this fight for reliable contraception is not new—the owners of hobby lobby notoriously objected to having a health insurance plan that covered birth control. but especially now, with a national spotlight on deep-rooted racial inequalities and at a time when many companies are internally addressing their own systemic issues that have hampered advancement and inclusion, planned parenthood says it’s more important than ever that companies make this commitment to their employees.
of black women believe the ability to plan if and when they have children is important to their ability to pursue their career goals, and yet disproportionate barriers to health care affect that access. of black women between 18 and 44 say they can’t afford more than $10 a month for birth control, were they to have to pay out of pocket. affordable birth control not only improves a woman’s own welfare, from her education to her earning power—it provides family and societal gains as well; family planning programs in the u.s. to a drop in the share of children and adults in poverty.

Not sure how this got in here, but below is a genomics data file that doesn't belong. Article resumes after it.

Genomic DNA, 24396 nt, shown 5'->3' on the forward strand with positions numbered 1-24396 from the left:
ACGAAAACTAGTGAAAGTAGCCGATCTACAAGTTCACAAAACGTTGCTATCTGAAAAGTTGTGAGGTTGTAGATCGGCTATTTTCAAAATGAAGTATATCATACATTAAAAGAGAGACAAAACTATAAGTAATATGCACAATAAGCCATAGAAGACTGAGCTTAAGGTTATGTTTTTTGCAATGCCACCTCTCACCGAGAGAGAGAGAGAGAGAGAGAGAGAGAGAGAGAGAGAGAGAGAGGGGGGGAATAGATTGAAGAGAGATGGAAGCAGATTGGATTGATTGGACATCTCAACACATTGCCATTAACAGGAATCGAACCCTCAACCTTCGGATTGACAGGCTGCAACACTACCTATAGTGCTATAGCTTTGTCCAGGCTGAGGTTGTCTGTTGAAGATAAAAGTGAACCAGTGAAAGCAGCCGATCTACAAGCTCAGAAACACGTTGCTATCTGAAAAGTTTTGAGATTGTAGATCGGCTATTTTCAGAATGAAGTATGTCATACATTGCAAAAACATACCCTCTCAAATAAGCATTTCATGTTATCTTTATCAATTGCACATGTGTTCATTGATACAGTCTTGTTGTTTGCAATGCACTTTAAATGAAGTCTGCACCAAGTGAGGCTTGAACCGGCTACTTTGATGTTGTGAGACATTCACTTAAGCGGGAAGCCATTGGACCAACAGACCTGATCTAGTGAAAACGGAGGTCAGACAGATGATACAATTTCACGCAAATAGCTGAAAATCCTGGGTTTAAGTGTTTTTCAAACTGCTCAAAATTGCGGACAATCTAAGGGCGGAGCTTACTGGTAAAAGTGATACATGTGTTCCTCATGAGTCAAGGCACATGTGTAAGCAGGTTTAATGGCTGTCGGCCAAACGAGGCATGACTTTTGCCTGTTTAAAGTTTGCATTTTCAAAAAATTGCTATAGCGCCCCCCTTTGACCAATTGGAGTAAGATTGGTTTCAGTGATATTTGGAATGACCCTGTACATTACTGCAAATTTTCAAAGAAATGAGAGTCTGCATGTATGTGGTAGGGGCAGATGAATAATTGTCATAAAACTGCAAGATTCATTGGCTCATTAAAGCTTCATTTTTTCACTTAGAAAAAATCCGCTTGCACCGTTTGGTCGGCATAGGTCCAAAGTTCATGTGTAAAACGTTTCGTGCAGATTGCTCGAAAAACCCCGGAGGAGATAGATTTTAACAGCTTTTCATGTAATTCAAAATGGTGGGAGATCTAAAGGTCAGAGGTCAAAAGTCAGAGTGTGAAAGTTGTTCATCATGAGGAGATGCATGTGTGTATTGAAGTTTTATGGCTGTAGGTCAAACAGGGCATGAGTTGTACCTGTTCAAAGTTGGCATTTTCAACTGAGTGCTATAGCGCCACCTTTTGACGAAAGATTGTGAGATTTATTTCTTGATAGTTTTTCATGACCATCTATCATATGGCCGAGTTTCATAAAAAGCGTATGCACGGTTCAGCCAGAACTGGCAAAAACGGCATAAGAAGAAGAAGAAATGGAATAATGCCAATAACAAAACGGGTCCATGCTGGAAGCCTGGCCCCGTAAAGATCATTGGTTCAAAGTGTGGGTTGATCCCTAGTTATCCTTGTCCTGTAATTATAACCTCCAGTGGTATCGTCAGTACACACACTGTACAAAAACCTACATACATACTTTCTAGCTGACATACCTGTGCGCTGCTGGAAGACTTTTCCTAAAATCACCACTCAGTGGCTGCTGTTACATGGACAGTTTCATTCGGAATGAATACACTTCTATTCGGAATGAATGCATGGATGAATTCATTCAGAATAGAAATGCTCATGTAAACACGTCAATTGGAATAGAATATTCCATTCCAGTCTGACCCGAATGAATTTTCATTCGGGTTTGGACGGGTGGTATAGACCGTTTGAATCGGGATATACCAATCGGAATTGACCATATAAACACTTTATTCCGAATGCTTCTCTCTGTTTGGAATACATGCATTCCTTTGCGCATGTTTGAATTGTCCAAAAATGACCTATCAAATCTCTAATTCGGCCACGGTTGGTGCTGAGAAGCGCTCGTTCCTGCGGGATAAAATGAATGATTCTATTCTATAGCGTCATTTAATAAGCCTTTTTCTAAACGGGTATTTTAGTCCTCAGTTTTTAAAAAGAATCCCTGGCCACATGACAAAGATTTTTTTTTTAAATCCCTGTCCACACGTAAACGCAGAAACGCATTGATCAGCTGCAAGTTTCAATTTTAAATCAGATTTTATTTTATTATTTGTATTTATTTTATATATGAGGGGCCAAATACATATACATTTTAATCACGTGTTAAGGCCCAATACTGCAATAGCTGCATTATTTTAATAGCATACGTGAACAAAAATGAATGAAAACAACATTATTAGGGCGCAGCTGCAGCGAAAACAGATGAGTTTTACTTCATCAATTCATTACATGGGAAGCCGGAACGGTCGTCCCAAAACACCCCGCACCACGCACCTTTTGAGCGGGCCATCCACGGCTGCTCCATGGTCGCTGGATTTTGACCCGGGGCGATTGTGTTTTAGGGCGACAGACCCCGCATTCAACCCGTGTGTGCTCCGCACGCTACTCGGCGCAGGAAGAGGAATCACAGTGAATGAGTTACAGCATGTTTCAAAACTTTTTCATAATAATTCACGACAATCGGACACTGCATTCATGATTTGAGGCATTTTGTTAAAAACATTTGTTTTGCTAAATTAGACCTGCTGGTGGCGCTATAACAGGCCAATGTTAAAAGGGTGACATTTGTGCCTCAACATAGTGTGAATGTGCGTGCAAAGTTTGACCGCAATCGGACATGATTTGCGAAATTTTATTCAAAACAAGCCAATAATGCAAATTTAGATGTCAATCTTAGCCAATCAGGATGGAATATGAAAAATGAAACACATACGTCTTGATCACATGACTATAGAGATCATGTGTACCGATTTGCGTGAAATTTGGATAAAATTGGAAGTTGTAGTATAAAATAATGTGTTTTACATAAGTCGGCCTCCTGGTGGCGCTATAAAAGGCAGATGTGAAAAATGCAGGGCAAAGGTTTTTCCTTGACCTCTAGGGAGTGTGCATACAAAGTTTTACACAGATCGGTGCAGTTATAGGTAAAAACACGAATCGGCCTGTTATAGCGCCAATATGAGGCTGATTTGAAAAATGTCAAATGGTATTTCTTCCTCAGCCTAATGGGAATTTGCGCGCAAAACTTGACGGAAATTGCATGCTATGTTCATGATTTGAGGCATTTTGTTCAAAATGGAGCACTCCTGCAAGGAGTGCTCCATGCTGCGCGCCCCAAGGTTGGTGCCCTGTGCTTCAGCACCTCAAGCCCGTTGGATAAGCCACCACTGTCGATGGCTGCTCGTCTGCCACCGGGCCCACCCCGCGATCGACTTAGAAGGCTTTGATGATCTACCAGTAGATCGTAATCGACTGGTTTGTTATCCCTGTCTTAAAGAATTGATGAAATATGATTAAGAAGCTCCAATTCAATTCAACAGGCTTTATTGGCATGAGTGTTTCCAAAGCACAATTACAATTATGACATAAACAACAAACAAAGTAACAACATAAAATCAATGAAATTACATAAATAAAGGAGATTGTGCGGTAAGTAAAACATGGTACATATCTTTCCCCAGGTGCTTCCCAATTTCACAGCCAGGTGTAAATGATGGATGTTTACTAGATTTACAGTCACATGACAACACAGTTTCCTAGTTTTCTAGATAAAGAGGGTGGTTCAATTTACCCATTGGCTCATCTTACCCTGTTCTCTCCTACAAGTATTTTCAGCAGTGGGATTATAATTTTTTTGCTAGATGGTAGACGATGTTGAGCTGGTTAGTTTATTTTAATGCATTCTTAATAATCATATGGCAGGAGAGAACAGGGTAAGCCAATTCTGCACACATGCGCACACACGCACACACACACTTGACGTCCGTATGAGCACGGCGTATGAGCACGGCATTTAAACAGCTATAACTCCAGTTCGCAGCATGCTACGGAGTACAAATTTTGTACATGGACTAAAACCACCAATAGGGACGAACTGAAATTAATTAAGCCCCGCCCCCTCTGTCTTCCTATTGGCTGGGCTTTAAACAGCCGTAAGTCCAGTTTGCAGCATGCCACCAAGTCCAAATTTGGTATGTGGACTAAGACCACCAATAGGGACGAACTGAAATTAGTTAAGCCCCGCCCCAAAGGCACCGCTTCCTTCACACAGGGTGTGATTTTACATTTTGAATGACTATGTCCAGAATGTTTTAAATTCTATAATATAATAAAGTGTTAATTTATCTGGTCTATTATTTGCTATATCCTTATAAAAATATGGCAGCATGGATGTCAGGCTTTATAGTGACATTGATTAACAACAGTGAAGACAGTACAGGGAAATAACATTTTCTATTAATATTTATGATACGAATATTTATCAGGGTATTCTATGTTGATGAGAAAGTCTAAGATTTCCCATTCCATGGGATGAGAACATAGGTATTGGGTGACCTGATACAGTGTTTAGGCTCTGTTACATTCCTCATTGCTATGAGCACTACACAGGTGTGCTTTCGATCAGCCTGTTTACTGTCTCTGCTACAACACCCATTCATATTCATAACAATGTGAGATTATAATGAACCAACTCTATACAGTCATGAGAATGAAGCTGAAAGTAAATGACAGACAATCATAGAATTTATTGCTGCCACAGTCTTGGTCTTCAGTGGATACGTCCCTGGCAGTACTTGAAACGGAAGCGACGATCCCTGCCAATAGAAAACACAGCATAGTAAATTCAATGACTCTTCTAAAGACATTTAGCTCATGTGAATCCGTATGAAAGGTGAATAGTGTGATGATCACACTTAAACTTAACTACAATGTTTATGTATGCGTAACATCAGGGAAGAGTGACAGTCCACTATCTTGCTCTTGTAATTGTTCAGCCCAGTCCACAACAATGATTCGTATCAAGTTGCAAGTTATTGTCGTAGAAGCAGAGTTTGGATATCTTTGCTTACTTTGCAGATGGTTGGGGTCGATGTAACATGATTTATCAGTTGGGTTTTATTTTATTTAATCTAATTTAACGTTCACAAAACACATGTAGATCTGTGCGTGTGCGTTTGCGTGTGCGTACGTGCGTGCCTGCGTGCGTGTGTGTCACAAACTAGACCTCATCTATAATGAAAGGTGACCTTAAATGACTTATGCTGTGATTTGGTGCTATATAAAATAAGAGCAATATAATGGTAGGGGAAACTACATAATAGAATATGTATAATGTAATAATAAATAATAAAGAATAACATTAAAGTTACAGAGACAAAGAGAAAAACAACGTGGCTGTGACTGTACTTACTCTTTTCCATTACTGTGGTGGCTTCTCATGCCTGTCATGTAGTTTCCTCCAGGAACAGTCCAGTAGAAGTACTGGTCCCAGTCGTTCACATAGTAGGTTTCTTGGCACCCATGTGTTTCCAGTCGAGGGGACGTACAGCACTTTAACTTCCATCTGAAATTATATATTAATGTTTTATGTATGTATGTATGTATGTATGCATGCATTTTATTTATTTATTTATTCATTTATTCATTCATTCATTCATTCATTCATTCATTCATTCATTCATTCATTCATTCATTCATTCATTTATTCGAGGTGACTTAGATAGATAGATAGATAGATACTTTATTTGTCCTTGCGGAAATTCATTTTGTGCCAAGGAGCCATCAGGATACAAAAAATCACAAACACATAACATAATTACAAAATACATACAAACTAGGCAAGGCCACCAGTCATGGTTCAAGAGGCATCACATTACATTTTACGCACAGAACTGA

“birth control helps address systemic inequities and advance inclusion in the workplace,” says nadia khamis, director of corporate engagement at planned parenthood federation of america, in an email. “companies have an important opportunity to use their policies, advocacy and influence to support birth control access.”
has found that for women born from the mid-1940s to the early 1950s, access to birth control accounts for one-third of their total wage gains since the 1960s. The pill allowed them to get more work experience and more education.